At South Jersey Black Heritage Museum, couple showcases black history with personal collection

Joseph and Anita Jackson, hobbyists who compiled a massive archive of black contributions to American culture and beyond, school visitors on history excluded from established narratives

Anita Jackson’s interests are varied — she loves cars, trains, crafting and sewing, and hunting for everything from Snoopy keepsakes to items featuring her favorite pattern, houndstooth. But her largest and most important collection, which she and husband Joseph accumulated over many years, tells the story of black history in the United States.

The Jacksons opened the South Jersey Black Heritage Museum, directed by Joseph, in June after nearly three decades of amassing documents, photos, art, toys, memorabilia — you name it, they probably have it — that together display the progress of civil rights and the black community’s contributions to almost every area of American society. After years of keeping the collection in their basement and traveling with it to different locations, it was time to give it a home the public could visit.

Visitors are greeted by an iron-and-cement lawn jockey, its skin painted brown by Anita, that generations ago would have served a distinct purpose on properties in the U.S.

“Back during slavery and different times in history, when you see a jockey with a lantern in his hand that’s lit, that meant it was a safe house and people could come there for food, clothing and a place to hide,” Anita explained.

Joseph, who worked as a corrections officer in New Jersey, was inspired to document the achievements of black trailblazers in his field when he noticed a lack of recognition for African Americans in law enforcement. His inspiration led him correspond with local police departments and eventually with Supreme Court Justice Thurgood Marshall, whose letter he keeps in a glass display case in the museum’s Civil Rights Room.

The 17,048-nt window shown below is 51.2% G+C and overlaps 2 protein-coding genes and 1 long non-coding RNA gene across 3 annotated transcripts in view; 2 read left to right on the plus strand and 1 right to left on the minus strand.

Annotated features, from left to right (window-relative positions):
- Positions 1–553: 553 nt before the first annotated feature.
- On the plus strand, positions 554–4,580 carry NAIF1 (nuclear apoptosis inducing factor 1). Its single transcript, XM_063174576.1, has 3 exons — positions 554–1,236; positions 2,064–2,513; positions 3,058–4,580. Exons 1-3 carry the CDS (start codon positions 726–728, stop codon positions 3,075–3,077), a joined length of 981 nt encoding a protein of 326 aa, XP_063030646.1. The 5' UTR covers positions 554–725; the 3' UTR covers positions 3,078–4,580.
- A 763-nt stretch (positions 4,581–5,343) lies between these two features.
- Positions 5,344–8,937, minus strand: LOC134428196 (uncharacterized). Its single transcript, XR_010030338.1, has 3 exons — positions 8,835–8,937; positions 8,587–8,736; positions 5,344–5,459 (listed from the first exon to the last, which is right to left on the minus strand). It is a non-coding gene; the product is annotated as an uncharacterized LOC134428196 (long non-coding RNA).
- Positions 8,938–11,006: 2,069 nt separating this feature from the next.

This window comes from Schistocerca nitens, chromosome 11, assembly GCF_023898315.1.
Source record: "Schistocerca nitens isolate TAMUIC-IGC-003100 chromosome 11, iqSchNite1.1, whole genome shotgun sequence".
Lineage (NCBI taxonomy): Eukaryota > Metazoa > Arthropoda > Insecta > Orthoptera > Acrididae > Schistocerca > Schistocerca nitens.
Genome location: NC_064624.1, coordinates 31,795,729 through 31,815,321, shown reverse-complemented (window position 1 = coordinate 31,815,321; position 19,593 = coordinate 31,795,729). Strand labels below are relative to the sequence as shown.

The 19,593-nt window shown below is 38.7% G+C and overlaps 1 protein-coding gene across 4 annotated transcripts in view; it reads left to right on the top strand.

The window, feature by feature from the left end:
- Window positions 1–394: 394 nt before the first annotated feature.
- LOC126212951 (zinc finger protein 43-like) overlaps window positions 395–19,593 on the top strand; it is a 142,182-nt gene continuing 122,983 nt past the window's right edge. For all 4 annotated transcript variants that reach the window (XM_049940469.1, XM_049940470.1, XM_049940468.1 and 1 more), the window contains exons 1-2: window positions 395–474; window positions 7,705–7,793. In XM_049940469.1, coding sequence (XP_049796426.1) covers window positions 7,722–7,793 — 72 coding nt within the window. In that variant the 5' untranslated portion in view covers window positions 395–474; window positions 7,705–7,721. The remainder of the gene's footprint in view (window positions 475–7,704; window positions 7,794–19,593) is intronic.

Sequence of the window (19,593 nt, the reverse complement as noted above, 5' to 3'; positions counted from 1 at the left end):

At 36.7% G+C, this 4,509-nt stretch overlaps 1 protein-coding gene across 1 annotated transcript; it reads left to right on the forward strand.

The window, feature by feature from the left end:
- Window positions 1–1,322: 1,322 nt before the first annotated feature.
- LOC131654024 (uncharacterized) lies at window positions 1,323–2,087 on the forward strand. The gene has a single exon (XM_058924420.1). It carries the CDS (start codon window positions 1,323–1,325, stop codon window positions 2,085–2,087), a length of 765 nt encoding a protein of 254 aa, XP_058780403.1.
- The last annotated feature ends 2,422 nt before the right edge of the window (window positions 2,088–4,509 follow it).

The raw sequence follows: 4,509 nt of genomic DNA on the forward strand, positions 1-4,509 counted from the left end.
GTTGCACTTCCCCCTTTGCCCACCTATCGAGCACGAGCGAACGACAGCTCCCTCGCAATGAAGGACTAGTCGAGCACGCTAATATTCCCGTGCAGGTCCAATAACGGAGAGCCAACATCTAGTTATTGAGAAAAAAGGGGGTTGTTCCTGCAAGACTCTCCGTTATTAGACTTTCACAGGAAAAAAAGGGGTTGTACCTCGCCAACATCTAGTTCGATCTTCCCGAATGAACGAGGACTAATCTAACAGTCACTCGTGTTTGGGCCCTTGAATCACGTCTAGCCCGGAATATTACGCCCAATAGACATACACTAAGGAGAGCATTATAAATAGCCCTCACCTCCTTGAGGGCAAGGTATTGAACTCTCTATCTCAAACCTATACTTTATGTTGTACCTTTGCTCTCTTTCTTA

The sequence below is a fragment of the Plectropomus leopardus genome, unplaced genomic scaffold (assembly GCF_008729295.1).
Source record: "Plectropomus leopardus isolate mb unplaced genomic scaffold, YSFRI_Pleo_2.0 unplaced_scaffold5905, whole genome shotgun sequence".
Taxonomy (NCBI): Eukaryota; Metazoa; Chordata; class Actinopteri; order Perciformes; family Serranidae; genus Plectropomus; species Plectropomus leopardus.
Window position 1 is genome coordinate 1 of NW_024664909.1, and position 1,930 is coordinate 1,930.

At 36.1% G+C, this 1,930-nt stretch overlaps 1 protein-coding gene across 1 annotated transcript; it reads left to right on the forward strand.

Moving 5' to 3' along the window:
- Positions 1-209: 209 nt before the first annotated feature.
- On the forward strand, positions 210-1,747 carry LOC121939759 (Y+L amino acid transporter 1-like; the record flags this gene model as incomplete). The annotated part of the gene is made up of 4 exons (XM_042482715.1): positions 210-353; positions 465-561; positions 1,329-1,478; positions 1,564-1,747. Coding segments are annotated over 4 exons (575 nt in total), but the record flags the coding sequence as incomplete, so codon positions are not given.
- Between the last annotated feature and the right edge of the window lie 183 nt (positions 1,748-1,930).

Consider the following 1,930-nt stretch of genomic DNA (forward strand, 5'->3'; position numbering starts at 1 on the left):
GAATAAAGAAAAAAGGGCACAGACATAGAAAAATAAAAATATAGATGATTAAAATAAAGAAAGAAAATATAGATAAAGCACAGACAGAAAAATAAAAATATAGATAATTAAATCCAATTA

The outcome of his research manifested in documents, uniforms, photographs and heirlooms from various police departments and branches of the armed forces that now fill the void he once observed, spanning multiple rooms in the museum to highlight the accomplishments excluded from the historical narrative.

The schooling continues at every corner of the museum, which includes lessons in the process of crafting porcelain dolls and dollhouses. A lifelong enthusiast, Anita set up a cabinet that holds dozens of her handmade babies and larger creations, all lovingly propped up to be admired by guests.

Anita, who worked as an infant care nurse and later opened a daycare in her home to spend more time with her own daughters, began making the diverse array of baby dolls about 20 years ago. Her love of children is a constant in the museum, which for her is all about educating younger generations and empowering girls.

“I have a board in the Barbie room that little girls can write on, ‘I can be whatever I want to be,” and put down whatever they want,” she said. “One wants to be a teacher, another a guitar player, a social worker, a veterinarian, a dancer. If kids from the shelters want to come, they’re welcome here for free whenever they want.”

In addition to owning every holiday Barbie issued over the past 20 years, Anita’s collection boasts nearly every black Barbie issued since the first one was put on the market in 1980. Across the hall in the Civil Rights Room, the injustices of Jim Crow, minstrel and mammy caricatures and anti-black groups are embodied by vintage dolls, figurines and other artifacts — a prelude to the items that pay homage to civil rights heroes and their efforts to overcome those forces.

“I have more at home.” Anita Jackson shows off her staggering Barbie doll collection.

Despite the overwhelming volume of the Jacksons’ collection, Anita is hardly done adding to the inventory. Right now, she’s on the lookout for an Aunt Jemima cookie jar and a very special doll, whose picture she keeps on her phone.

“It talks, and it says, “I love my hair, I love my skin, I can be anything I want,’”Ainta said. “I need that doll!”

The South Jersey Black Heritage Museum, located at 2010 New Albany Road in Cinnaminson, is open Wednesday-Saturday and Tuesday by appointment. Admission is $7 for adults, $5 for seniors and children ages 4 and up and free for 3 and under. Saturdays are pay as you wish.

Visit www.sjbhm.org for hours of operation, planning your visit and to see what events the Jacksons have planned for February.